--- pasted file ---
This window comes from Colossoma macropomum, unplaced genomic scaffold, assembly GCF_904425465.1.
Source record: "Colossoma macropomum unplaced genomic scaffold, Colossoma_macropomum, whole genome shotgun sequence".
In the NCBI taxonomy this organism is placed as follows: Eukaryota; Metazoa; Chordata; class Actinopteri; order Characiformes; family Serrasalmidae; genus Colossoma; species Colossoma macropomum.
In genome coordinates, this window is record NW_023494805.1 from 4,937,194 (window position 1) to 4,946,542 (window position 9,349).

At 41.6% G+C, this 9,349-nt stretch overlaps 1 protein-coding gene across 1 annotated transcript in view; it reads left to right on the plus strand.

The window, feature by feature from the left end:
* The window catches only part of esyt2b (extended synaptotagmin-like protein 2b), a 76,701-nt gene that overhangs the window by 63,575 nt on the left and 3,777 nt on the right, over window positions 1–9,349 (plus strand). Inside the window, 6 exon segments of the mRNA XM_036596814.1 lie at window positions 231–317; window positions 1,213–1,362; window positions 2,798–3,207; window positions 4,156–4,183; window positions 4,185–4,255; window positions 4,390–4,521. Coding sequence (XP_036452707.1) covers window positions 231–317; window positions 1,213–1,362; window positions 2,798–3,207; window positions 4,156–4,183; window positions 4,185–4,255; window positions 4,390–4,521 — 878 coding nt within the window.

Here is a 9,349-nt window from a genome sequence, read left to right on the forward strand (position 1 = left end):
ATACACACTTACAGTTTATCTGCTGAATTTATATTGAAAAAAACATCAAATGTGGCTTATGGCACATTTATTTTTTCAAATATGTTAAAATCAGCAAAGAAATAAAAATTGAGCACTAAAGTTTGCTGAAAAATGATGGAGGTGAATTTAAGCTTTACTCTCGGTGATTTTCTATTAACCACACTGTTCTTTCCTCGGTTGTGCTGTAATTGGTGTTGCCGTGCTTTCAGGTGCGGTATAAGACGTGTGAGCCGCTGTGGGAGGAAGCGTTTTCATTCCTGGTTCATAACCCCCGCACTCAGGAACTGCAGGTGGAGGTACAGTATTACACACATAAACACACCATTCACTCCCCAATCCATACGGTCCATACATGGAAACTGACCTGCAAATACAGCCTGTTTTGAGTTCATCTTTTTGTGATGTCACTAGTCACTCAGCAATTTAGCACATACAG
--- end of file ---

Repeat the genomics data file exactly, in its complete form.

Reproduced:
This window comes from Colossoma macropomum, unplaced genomic scaffold, assembly GCF_904425465.1.
Source record: "Colossoma macropomum unplaced genomic scaffold, Colossoma_macropomum, whole genome shotgun sequence".
In the NCBI taxonomy this organism is placed as follows: Eukaryota; Metazoa; Chordata; class Actinopteri; order Characiformes; family Serrasalmidae; genus Colossoma; species Colossoma macropomum.
In genome coordinates, this window is record NW_023494805.1 from 4,937,194 (window position 1) to 4,946,542 (window position 9,349).

At 41.6% G+C, this 9,349-nt stretch overlaps 1 protein-coding gene across 1 annotated transcript in view; it reads left to right on the plus strand.

The window, feature by feature from the left end:
* The window catches only part of esyt2b (extended synaptotagmin-like protein 2b), a 76,701-nt gene that overhangs the window by 63,575 nt on the left and 3,777 nt on the right, over window positions 1–9,349 (plus strand). Inside the window, 6 exon segments of the mRNA XM_036596814.1 lie at window positions 231–317; window positions 1,213–1,362; window positions 2,798–3,207; window positions 4,156–4,183; window positions 4,185–4,255; window positions 4,390–4,521. Coding sequence (XP_036452707.1) covers window positions 231–317; window positions 1,213–1,362; window positions 2,798–3,207; window positions 4,156–4,183; window positions 4,185–4,255; window positions 4,390–4,521 — 878 coding nt within the window.

Here is a 9,349-nt window from a genome sequence, read left to right on the forward strand (position 1 = left end):
ATACACACTTACAGTTTATCTGCTGAATTTATATTGAAAAAAACATCAAATGTGGCTTATGGCACATTTATTTTTTCAAATATGTTAAAATCAGCAAAGAAATAAAAATTGAGCACTAAAGTTTGCTGAAAAATGATGGAGGTGAATTTAAGCTTTACTCTCGGTGATTTTCTATTAACCACACTGTTCTTTCCTCGGTTGTGCTGTAATTGGTGTTGCCGTGCTTTCAGGTGCGGTATAAGACGTGTGAGCCGCTGTGGGAGGAAGCGTTTTCATTCCTGGTTCATAACCCCCGCACTCAGGAACTGCAGGTGGAGGTACAGTATTACACACATAAACACACCATTCACTCCCCAATCCATACGGTCCATACATGGAAACTGACCTGCAAATACAGCCTGTTTTGAGTTCATCTTTTTGTGATGTCACTAGTCACTCAGCAATTTAGCACATACAG